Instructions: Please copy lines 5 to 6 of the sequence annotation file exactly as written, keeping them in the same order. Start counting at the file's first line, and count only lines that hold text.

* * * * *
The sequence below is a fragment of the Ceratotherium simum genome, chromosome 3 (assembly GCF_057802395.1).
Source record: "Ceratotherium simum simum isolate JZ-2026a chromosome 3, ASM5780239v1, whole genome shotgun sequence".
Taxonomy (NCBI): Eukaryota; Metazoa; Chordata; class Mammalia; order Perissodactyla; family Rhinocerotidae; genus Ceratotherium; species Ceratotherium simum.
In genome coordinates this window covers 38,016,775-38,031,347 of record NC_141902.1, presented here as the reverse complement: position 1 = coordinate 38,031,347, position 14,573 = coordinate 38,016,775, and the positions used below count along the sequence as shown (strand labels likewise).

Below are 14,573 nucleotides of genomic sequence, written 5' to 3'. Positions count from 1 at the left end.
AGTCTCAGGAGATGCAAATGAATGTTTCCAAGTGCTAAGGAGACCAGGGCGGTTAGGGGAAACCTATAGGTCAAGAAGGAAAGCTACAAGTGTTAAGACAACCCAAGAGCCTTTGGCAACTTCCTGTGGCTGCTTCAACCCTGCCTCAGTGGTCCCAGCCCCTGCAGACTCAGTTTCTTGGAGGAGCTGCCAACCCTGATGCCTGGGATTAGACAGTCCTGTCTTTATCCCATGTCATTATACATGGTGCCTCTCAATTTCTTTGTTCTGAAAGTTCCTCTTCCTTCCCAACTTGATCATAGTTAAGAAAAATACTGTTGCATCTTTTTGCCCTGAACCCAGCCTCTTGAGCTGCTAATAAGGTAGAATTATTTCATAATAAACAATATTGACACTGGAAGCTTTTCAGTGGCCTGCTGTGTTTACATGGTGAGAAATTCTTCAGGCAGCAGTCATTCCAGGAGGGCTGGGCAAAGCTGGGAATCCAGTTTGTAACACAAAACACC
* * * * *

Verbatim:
Below are 14,573 nucleotides of genomic sequence, written 5' to 3'. Positions count from 1 at the left end.
AGTCTCAGGAGATGCAAATGAATGTTTCCAAGTGCTAAGGAGACCAGGGCGGTTAGGGGAAACCTATAGGTCAAGAAGGAAAGCTACAAGTGTTAAGACAACCCAAGAGCCTTTGGCAACTTCCTGTGGCTGCTTCAACCCTGCCTCAGTGGTCCCAGCCCCTGCAGACTCAGTTTCTTGGAGGAGCTGCCAACCCTGATGCCTGGGATTAGACAGTCCTGTCTTTATCCCATGTCATTATACATGGTGCCTCTCAATTTCTTTGTTCTGAAAGTTCCTCTTCCTTCCCAACTTGATCATAGTTAAGAAAAATACTGTTGCATCTTTTTGCCCTGAACCCAGCCTCTTGAGCTGCTAATAAGGTAGAATTATTTCATAATAAACAATATTGACACTGGAAGCTTTTCAGTGGCCTGCTGTGTTTACATGGTGAGAAATTCTTCAGGCAGCAGTCATTCCAGGAGGGCTGGGCAAAGCTGGGAATCCAGTTTGTAACACAAAACACC